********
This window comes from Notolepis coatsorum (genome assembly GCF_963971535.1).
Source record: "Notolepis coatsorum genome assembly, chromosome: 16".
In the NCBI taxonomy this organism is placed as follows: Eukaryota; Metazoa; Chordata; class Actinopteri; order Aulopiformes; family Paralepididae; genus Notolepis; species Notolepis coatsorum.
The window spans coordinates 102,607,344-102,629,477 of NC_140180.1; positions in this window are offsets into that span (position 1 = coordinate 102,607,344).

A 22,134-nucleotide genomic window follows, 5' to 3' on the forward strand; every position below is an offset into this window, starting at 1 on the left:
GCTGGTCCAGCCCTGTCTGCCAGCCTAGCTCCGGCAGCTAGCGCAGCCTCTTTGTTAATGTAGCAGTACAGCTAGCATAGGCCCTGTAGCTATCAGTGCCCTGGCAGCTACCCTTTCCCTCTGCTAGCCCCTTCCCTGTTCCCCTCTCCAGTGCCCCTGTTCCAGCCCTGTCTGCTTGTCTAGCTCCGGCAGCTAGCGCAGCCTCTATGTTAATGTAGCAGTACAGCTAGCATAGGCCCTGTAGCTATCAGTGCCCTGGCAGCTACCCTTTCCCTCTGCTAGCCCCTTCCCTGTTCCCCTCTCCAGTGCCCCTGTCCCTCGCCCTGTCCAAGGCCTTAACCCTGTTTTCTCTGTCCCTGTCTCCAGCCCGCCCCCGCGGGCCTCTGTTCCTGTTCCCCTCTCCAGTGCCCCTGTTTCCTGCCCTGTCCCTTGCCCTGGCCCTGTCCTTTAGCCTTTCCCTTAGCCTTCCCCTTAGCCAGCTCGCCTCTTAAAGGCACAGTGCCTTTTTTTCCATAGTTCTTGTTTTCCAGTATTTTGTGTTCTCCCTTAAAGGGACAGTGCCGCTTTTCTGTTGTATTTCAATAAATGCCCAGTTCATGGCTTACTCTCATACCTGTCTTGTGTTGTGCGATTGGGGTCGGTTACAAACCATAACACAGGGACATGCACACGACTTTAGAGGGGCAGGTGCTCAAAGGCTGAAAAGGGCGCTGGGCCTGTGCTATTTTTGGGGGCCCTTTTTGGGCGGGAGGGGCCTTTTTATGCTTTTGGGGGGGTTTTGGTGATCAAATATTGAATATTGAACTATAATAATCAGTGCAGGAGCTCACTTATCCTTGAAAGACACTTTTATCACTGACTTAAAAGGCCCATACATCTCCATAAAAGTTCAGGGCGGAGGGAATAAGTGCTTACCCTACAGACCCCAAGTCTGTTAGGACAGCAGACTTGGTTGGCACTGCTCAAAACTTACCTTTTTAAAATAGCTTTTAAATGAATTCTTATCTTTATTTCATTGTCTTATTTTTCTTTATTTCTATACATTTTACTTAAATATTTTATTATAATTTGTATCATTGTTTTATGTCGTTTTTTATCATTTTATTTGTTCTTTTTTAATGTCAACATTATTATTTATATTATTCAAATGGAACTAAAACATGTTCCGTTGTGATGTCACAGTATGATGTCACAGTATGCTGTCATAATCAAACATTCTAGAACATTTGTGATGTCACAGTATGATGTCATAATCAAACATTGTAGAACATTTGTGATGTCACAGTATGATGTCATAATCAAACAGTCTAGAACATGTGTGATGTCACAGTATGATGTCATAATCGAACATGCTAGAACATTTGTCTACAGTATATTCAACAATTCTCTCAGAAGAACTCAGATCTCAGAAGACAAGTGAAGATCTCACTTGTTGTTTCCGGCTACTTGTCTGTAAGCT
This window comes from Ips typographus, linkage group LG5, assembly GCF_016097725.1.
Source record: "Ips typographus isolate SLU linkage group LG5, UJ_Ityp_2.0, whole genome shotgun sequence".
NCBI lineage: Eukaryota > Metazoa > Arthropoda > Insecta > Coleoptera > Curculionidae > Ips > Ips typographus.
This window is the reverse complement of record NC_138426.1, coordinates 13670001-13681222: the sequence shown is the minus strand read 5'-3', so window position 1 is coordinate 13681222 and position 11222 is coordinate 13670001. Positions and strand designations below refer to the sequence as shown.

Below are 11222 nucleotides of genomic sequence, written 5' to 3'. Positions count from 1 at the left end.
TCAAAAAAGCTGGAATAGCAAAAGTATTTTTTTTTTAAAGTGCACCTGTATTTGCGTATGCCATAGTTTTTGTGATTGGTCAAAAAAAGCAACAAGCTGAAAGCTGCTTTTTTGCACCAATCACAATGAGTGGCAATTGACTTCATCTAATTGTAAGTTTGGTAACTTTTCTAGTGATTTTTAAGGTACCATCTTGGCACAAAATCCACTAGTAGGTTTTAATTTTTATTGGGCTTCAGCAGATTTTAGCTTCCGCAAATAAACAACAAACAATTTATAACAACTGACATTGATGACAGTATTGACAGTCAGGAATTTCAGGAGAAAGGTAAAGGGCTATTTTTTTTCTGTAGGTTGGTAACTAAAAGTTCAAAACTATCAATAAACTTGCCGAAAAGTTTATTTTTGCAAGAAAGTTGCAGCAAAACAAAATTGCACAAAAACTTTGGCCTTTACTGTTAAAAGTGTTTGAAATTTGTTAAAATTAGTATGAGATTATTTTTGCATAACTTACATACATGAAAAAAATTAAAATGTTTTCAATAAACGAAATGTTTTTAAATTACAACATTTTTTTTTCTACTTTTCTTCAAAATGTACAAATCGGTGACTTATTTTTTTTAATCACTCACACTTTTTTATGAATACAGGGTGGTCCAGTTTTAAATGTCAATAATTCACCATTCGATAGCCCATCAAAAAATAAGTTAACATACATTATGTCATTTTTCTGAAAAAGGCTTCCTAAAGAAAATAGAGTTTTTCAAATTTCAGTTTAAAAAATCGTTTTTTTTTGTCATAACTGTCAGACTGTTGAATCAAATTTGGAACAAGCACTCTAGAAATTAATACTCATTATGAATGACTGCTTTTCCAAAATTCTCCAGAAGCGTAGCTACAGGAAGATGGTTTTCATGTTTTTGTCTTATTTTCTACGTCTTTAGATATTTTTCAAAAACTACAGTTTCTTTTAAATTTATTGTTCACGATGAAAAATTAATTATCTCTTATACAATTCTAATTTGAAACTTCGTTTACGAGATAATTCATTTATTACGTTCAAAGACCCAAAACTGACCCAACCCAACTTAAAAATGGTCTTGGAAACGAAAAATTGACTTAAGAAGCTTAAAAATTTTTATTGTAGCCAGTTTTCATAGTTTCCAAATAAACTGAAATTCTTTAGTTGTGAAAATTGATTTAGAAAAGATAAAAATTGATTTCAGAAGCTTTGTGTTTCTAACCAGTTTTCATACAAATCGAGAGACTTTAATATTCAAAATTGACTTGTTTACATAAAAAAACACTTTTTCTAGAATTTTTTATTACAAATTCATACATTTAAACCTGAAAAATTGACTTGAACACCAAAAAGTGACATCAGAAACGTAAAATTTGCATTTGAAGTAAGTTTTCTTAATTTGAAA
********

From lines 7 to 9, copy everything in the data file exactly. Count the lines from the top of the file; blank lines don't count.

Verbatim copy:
This window comes from Ips typographus, linkage group LG5, assembly GCF_016097725.1.
Source record: "Ips typographus isolate SLU linkage group LG5, UJ_Ityp_2.0, whole genome shotgun sequence".
NCBI lineage: Eukaryota > Metazoa > Arthropoda > Insecta > Coleoptera > Curculionidae > Ips > Ips typographus.